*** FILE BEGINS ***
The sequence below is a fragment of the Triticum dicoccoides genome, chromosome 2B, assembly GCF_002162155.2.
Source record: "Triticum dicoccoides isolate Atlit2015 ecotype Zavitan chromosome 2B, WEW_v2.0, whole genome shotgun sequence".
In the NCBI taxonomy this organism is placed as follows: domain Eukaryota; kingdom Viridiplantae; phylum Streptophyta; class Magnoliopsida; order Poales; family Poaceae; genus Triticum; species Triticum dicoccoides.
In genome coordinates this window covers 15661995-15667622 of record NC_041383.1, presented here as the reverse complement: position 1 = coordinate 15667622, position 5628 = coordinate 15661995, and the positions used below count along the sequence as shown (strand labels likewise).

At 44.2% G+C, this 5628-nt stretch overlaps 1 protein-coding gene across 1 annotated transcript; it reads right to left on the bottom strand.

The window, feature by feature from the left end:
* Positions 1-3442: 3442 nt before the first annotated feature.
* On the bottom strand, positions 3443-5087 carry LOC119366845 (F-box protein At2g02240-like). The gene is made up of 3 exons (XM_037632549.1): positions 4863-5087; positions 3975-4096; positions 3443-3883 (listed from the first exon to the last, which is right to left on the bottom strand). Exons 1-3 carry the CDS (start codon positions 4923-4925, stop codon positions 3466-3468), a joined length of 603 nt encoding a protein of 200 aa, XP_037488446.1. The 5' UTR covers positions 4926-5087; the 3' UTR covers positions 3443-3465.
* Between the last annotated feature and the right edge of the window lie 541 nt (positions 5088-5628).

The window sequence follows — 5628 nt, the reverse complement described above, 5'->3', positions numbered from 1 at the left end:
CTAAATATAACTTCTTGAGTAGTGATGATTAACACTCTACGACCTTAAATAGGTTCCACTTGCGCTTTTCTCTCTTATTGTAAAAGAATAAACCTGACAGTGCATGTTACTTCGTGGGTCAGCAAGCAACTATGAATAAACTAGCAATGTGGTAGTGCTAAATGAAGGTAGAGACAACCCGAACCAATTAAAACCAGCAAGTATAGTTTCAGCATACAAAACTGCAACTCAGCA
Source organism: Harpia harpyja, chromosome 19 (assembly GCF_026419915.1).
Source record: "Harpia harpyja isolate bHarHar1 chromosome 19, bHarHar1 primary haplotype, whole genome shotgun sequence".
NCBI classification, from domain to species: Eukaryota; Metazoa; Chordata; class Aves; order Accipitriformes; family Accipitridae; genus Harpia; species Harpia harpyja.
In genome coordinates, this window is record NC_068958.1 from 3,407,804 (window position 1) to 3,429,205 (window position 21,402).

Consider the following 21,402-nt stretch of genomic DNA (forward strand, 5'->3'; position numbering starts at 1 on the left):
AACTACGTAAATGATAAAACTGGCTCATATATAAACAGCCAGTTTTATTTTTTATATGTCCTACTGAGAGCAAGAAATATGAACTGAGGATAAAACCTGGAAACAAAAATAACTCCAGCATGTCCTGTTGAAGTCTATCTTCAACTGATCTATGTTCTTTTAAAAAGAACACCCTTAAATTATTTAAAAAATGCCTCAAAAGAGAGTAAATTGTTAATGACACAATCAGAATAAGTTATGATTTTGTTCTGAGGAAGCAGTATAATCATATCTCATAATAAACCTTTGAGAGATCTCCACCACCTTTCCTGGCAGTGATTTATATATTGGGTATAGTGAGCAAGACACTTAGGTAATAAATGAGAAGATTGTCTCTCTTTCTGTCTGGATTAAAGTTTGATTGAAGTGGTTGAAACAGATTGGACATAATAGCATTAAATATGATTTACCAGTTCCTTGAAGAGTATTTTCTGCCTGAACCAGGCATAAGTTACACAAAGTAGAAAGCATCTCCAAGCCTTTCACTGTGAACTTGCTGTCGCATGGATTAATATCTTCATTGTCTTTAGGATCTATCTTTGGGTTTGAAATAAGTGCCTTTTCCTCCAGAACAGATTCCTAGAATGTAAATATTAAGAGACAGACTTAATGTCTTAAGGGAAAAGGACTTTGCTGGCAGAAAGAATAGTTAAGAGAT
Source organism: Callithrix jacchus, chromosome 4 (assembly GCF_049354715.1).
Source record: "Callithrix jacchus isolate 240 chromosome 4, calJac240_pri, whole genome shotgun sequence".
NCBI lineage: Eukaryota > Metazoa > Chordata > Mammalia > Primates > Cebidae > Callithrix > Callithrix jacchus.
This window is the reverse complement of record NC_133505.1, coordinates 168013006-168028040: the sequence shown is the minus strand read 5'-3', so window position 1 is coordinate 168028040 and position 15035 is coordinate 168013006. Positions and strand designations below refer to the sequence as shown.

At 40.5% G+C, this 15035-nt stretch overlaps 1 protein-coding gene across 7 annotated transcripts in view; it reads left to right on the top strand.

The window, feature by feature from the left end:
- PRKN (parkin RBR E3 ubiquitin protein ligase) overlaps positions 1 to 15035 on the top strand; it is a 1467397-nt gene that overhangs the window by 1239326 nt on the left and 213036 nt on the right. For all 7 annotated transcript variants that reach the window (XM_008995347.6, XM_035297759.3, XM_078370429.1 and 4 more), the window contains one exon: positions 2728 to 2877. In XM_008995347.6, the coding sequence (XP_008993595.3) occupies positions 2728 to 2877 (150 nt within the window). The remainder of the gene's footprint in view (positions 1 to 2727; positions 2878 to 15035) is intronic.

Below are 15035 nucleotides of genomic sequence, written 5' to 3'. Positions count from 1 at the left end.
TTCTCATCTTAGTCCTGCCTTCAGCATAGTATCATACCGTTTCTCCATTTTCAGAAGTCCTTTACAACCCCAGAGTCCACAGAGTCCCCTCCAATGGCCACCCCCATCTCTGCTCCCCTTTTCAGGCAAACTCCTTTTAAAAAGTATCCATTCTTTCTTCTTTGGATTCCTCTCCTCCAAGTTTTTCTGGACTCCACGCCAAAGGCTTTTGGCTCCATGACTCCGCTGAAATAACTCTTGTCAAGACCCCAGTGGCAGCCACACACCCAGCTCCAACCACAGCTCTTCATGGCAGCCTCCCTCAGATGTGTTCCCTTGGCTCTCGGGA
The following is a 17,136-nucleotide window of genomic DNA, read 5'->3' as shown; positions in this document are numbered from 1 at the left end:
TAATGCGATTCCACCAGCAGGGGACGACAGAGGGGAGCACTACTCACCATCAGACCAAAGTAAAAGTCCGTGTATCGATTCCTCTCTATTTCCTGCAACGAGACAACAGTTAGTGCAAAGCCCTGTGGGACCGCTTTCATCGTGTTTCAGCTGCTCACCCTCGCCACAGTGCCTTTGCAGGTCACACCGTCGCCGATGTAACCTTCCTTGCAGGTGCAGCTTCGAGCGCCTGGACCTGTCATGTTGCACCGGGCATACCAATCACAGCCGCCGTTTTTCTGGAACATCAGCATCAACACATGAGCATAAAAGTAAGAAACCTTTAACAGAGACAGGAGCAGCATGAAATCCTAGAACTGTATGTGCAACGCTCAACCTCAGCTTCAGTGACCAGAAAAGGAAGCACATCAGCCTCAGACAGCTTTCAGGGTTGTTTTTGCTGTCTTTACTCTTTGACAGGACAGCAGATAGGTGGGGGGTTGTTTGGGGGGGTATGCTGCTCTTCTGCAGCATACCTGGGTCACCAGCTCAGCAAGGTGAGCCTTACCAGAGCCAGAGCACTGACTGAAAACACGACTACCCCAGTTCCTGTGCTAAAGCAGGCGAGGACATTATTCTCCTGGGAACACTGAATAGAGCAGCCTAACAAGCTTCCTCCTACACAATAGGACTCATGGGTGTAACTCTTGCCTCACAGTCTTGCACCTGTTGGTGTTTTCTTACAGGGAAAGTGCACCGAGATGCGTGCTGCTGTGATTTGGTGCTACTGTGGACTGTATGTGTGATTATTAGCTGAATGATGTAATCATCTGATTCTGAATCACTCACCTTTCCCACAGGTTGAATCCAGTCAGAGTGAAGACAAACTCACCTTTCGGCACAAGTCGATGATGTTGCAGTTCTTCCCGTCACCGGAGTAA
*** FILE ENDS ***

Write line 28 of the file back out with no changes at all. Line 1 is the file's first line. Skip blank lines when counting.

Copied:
TAATGCGATTCCACCAGCAGGGGACGACAGAGGGGAGCACTACTCACCATCAGACCAAAGTAAAAGTCCGTGTATCGATTCCTCTCTATTTCCTGCAACGAGACAACAGTTAGTGCAAAGCCCTGTGGGACCGCTTTCATCGTGTTTCAGCTGCTCACCCTCGCCACAGTGCCTTTGCAGGTCACACCGTCGCCGATGTAACCTTCCTTGCAGGTGCAGCTTCGAGCGCCTGGACCTGTCATGTTGCACCGGGCATACCAATCACAGCCGCCGTTTTTCTGGAACATCAGCATCAACACATGAGCATAAAAGTAAGAAACCTTTAACAGAGACAGGAGCAGCATGAAATCCTAGAACTGTATGTGCAACGCTCAACCTCAGCTTCAGTGACCAGAAAAGGAAGCACATCAGCCTCAGACAGCTTTCAGGGTTGTTTTTGCTGTCTTTACTCTTTGACAGGACAGCAGATAGGTGGGGGGTTGTTTGGGGGGGTATGCTGCTCTTCTGCAGCATACCTGGGTCACCAGCTCAGCAAGGTGAGCCTTACCAGAGCCAGAGCACTGACTGAAAACACGACTACCCCAGTTCCTGTGCTAAAGCAGGCGAGGACATTATTCTCCTGGGAACACTGAATAGAGCAGCCTAACAAGCTTCCTCCTACACAATAGGACTCATGGGTGTAACTCTTGCCTCACAGTCTTGCACCTGTTGGTGTTTTCTTACAGGGAAAGTGCACCGAGATGCGTGCTGCTGTGATTTGGTGCTACTGTGGACTGTATGTGTGATTATTAGCTGAATGATGTAATCATCTGATTCTGAATCACTCACCTTTCCCACAGGTTGAATCCAGTCAGAGTGAAGACAAACTCACCTTTCGGCACAAGTCGATGATGTTGCAGTTCTTCCCGTCACCGGAGTAA